We often speak of Public Economics in the context of Western countries, where we generally have what we can call successful governments. Now the question is: in the presence of failed governments is there anything useful we can learn in terms of Public Economics?
In this blog entry I try make the point that there is: as governments fail, other civil society agents are pressured to step in to tackle the issues left to meet by these failed states. My point is that maybe the right Public Sector does not lie at an extreme, but halfway between a large and relatively efficient government like we see in the West and a strong mobilized civil society we may see when states fail.
A REAL STORY
In April 2010 I went to live for a couple of weeks to Bulawayo, in Zimbabwe, a country which ranks 5th in the index of the most failed states of 2012. While here in Portugal the government takes in its own hands areas such as Education, Public Order and Safety, and Social Protection, in Zimbabwe due the absence of government people had to took those public responsibilities into their own hands:
- Health-wise, 20% of the population is contaminated by HIV. Because the health system is so deteriorated, the way villages found to deal with this issue was by having village health workers that are selected by the elders in each village and that use bicycles to reach the country’s most remote areas to do prevention and provide anti-retroviral drugs.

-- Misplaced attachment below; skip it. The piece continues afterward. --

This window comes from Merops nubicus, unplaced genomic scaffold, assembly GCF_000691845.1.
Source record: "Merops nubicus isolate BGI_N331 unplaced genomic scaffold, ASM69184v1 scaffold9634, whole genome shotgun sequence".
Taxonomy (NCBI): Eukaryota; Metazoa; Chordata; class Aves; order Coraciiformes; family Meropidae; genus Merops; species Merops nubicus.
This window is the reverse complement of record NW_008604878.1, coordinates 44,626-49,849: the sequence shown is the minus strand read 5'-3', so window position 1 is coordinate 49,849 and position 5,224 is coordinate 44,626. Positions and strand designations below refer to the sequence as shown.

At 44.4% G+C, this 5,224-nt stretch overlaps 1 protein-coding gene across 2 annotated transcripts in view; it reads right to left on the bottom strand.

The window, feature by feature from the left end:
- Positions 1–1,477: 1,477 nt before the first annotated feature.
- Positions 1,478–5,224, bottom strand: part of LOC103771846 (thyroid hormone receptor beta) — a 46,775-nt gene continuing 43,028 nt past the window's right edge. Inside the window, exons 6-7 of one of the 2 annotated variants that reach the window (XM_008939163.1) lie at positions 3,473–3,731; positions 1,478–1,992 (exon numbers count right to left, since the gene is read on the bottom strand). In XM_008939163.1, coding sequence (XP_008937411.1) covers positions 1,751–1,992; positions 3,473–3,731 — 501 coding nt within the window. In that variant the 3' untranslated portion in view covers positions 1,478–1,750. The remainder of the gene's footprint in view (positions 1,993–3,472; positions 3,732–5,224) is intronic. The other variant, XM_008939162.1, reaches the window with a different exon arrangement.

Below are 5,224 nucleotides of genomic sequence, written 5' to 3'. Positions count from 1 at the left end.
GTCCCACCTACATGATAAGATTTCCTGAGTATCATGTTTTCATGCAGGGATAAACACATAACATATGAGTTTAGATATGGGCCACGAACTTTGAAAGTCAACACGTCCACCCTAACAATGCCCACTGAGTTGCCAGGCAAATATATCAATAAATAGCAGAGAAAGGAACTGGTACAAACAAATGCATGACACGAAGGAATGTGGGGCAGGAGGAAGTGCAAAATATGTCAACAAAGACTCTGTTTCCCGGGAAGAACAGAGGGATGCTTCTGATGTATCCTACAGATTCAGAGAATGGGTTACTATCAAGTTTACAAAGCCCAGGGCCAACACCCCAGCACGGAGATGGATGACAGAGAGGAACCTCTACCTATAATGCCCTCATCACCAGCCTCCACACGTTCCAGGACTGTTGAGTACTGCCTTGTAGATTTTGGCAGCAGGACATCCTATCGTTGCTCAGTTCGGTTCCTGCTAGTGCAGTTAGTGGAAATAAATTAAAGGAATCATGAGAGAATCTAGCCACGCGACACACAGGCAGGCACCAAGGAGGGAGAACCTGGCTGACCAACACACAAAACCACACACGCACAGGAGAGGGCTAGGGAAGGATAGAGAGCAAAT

- As for Public Order and Safety, political violence during election times often threatens stability and tribal violence is also common. Once again it was up to civil society step in: while there I met innumerous projects of Zimbabwean youth that took pacification into their own hands, using the Arts as a mean to bridge tribal segregation.
- Finally, in terms of Social Protection, to a good extent the Church (in the picture above) plays part of the usual role of the state in assisting people in more vulnerable situations.
Going back to Portugal, I realized that Public Economics is not just about the government, but also about public agents like village health workers, active youth and religious authorities that take into their hands public responsibilities beyond government’s reach. This is not an argument against the welfare state, which I believe is a crucial foundation of our society, instead, this is an argument in favour of using the potential of our civil society to help sustain it and make it more effective over the long-run.
- The 2012 Failed States Index of Foreign Policy Magazine and Fund for Peace (http://www.foreignpolicy.com/failed_states_index_2012_interactive)
- About Village Health Workers in Zimbabwe (http://www.unicef.org/infobycountry/zimbabwe_66508.html)
Written by João Rafael Brites in February 27, 2013